I’m not one for emotional posts; frankly, I think there’d be extended wincing on both the side of the reader, and the side of the writer. But y’know, sometimes these things are unavoidable.
Back in 2007, my mum went into hospital for a routine check-up. When all the tests came back in, they called her back, saying that they’d found what may be a cancerous growth. Turns out that yes, it was colorectal cancer. So they got Mum into surgery, had it out, and had her on chemo/radiation to make sure. Eventually, she was given a clean bill of health, and we all thought that was that.
Late last year, we discovered that wasn’t that, as the cancer had returned. So Mum started treatments again. It took place over the course of winter, which was doubly-hard on her, as the treatments made her more susceptible to cold environments. But she took it all in stride, as she was never one to complain about things. Well, at least, not at length.
Round the beginning of 2009, the hospital said they were going to try out a new and experimental treatment with her, as the previous one wasn’t getting the immediate results. Thing is, there were a limited number of slots for treatment, as it was on this ‘you’ll have to wait in the queue when your turn comes up’ system. As she was waiting for her date to start treatment, the hospital discovered she was having liver problems, which would’ve prevented effective and safe treatment, so they had to get that sussed first. A couple of outpatient surgeries later, they attended to her liver issue (it was blockage) as well as they could. However, as she had to get that done — and that required scheduling, which is never immediate — Mum missed her slot for the new treatment, and so had to wait for another open slot. Of course, that meant the cancer was still progressing in the meantime.
I’d seen her in April, checking up on her and whatnot, and asked if she’d started proceedings. She replied no, as she was still having some liver-related issues. In between waiting on slots and waiting on surgeries, she’d actually developed jaundice, which again, postponed cancer treatment. She was annoyed, but still optimistic. She wasn’t a pessimist, but she tended to have a realistic outlook on things. In the case of something like this, however, optimism is what everyone aims for.
During another check-up call on Mum in mid-June, I spoke with her for only a couple of minutes, as she was in some amount of pain. The drugs she were taking were exhausting her, and making her tired and irritable. She told me that she wanted me to come round, as ‘we need to talk’, which is a phrase that, considering the context, I didn’t want to hear.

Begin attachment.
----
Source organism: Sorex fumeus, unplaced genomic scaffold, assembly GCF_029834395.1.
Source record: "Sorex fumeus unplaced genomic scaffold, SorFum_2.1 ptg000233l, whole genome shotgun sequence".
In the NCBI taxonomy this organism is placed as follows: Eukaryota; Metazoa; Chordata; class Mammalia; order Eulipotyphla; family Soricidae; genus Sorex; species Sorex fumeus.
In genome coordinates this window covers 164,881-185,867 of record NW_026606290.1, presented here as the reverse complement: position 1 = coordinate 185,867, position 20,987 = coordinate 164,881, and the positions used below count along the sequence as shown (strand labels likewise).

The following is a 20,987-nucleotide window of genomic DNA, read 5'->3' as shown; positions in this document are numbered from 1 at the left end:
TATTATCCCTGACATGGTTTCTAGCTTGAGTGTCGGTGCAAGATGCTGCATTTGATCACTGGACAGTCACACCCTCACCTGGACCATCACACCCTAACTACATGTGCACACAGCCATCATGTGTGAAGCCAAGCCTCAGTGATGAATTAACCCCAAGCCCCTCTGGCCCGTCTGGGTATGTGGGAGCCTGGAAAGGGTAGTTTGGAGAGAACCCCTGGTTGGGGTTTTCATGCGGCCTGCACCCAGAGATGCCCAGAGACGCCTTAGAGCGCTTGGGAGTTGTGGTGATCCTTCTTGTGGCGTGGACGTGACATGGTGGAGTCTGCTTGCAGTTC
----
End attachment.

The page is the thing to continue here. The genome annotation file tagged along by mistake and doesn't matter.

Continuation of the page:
As she, my dad, and I sat in the basement watching coverage of the Iran election cavalcade, they laid it out for me: essentially, the doctors had told her that between the tag team of cancer and jaundice, things had gotten to a point that they were discontinuing treatment, as there was nothing more they could do. They estimated that she had about six months to live. Insert line about ‘you never think it’ll happen to you’ here.
Six months was a hugely optimistic estimate. Between her liver, the cancerous tumours on her liver, and her original colorectal cancer, she was in a very rapid decline. I promised to stop round on Mondays and Saturdays to see her, and over the course of two weeks, her health had degenerated in no time flat.
I stopped round after work yesterday, as we’d gotten off early, and Mum had been in bed all day, and was so weak that she couldn’t even really speak. Sitting with her was Gran, who’d flown in from Alabama on Wednesday. We chatted for a bit, and she went downstairs with Dad so I could be with Mum alone. I held her hand and talked to her — I told her how I was dragged to that hideous Transformers movie, and she managed a smile — but otherwise, she was barely lucid. I probably took off from there about two hours later, telling everyone that I’d be back Saturday morn.
As is our wont, on Friday eves, my good friend Marika stops round, and we watched the last two episodes of Ashes to ashes (hell of a show, it goes without saying), and she decided to crash here for the night, as her car was having problems. Whilst she was reading on the loveseat, I was scheduling about three posts to automatically post to ‘Shouting etc etc’, when Dad rang at a quarter to 5am. As you suspect, Mari and I spent a couple of hours crying after I hung up.
Although I’m an atheist, I can say without bias that she was an example of a perfect christian — never wished ill will upon others, always was there for practically anyone when they needed help, never smoked, drank… hell, she even quit swearing sometime in the mid-Eighties. She was someone who legitimately made a difference in society by being a good human being.
All of my friends knew that Mum had cancer, but I only got a chance to tell some of them. Part of me wanted to wait for the ‘right’ moment, and part of me was still in denial about everything. So now the world knows, and clichéd as it sounds, the world is dimmer for Mum no longer being in it.
I love you, Mum. Always have, always will.